The Sound and the Fury

William Faulkner’s The Sound And The Fury is an out of focus novel that at best would cause confusion if the necessary presence of mind and deliberation is absent.  The book covers the narrations of Quentin Compson and his siblings albeit at different times regarding the number of years between each narrative. Different scholars have come up with different assertions about the motifs, the characters and the plot of the narratives engraved in this gripping novel. The narration completed by Quentin tells the struggle that an individual goes through as he deals with the promiscuous acts of his sister as well as the ensuing occurrences that end up with the death of Quentin in a river through suicide. Through reviewing critiques of the novel, one is able to conjure several reasons as to why Quentin would decide to take his own life in the manner that he did in stark contrast to the reactions of his father and his other siblings. One is also able to comprehend why Quentin would choose to take responsibility and atone for mistakes that he did not commit.

According to the arguments made in Joel Williamson, Quentin’s origin from the south plays an integral role in determining his nature and characters as a person.  His reaction to his sister’s promiscuous actions manifests through great torment and frustration for him. He is deeply disturbed by such loose morals displayed by his flesh and blood.  Williamson’s line of thought about the environment and location plays an integral role in defining an individual and his or her character choice. In Quentin’s case, the south dictates how he handles nonconformity to his moral beliefs and standards that he so dearly cherishes. Caddy represents a blatant disregard for the acceptable moral norms in society and Quentin is unable to properly deal with such deviance hence choosing death as his only solution. Notably, he resorts to violence first before choosing suicide as narrated in the novel in the form of the fights he had with both Dalton Ames and Gerald Bland. He finally commits suicide by drowning in a river as a symbolic and subconscious attempt at washing away of what he sees as a “dirty” sin.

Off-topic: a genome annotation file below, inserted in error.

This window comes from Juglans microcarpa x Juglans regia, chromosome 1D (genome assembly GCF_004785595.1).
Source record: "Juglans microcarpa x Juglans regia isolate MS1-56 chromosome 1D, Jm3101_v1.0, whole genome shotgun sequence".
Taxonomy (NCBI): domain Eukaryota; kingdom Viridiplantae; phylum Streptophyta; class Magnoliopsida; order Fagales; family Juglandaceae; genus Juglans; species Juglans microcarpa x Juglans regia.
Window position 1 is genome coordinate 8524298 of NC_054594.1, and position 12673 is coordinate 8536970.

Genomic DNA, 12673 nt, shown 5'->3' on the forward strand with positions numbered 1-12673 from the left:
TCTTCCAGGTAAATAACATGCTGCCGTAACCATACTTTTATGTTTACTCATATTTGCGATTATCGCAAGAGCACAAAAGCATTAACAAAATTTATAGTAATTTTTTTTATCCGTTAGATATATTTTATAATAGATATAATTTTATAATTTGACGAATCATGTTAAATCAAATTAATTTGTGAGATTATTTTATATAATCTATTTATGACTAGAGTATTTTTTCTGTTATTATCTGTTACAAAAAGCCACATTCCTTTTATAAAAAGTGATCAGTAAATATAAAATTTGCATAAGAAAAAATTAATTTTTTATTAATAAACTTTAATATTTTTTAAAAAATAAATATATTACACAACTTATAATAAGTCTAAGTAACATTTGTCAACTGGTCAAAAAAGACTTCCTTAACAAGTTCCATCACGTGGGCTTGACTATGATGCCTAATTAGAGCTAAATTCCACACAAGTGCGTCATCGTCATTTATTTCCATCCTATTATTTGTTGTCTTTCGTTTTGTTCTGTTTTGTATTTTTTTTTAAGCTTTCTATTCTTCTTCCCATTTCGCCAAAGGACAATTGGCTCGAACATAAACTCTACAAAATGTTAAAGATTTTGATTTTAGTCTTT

Jean-Paul Sartre’s literary piece covers a different aspect in the form of a sense of time in William Faulkner’s novel. The novel repeatedly mentions the clock and the time as a direct allusion to the loss of the sense of time felt by Quentin. Sartre argues that Quentin is surrounded by the clock as an ironic juxtaposition to his mental anguish which knows no boundaries. The novel bridges the gap between reality and vision that Quentin experiences in his life. He is seemingly living in a world that transcends time thus he faces continuous torment which capitulates in his suicide. Based on the arguments presented by Sartre, it is rational to conclude that Quentin took his life as a means of escaping the constant torment that transcends the limits of time and distance caused primarily by the actions of Caddy and her male friends. The novel gives off the aura of stuck in a vicious circle of torment with the not forthcoming outlet. Quentin tries reaching out by taking the blame for Caddy’s misgivings but he is met with rejection by Caddy and dismissal by his unperturbed father.

In this paper, John Hagopian points out that Quentin does not suffer from nihilism which is a belief in the meaninglessness of value. Instead, Quentin highly prioritizes morals ingrained in him by the Southern code that acted as the foundation for his upbringing. His indifference to a nihilist is the reason for his suicide despite the fact that he did not commit any vile crime. His only mistake or flaw depending on your view is that he took his sister’s actions seriously enough to contemplate and commit suicide. Quentin believed in a sense of right and wrong as values that drive human actions thus he could easily sort out his feelings towards certain acts. Unlike him, his parents and other significant individuals do not share the same sentimental views. His father’s view of virginity is a summary of what this particular group of nihilists thinks about religion.

In hindsight, Quentin’s actions affirm that society is an ever-changing entity that will always drag innocent victims down under. Quentin did not actually commit any adulterous actions but he ended up dying a shameful death for his sentimentalism towards the values ingrained in him by the south. Bafflingly, out of the total number of family members barring Benjy, he is the only one disturbed by caddy’s action. The family patriarch, Compson, seems unfazed much like his wife regarding Caddy’s pregnancy. Quentin is the only one who seems concerned and he ends up feeling ostracized in his own thoughts which ultimately play a deciding role in his decision to take his own life. Consequently, the environment and societal frameworks are very important in the upbringing an individual regardless of the time in history that such events take place as evidenced by the applicability of this novel despite the considerable time difference.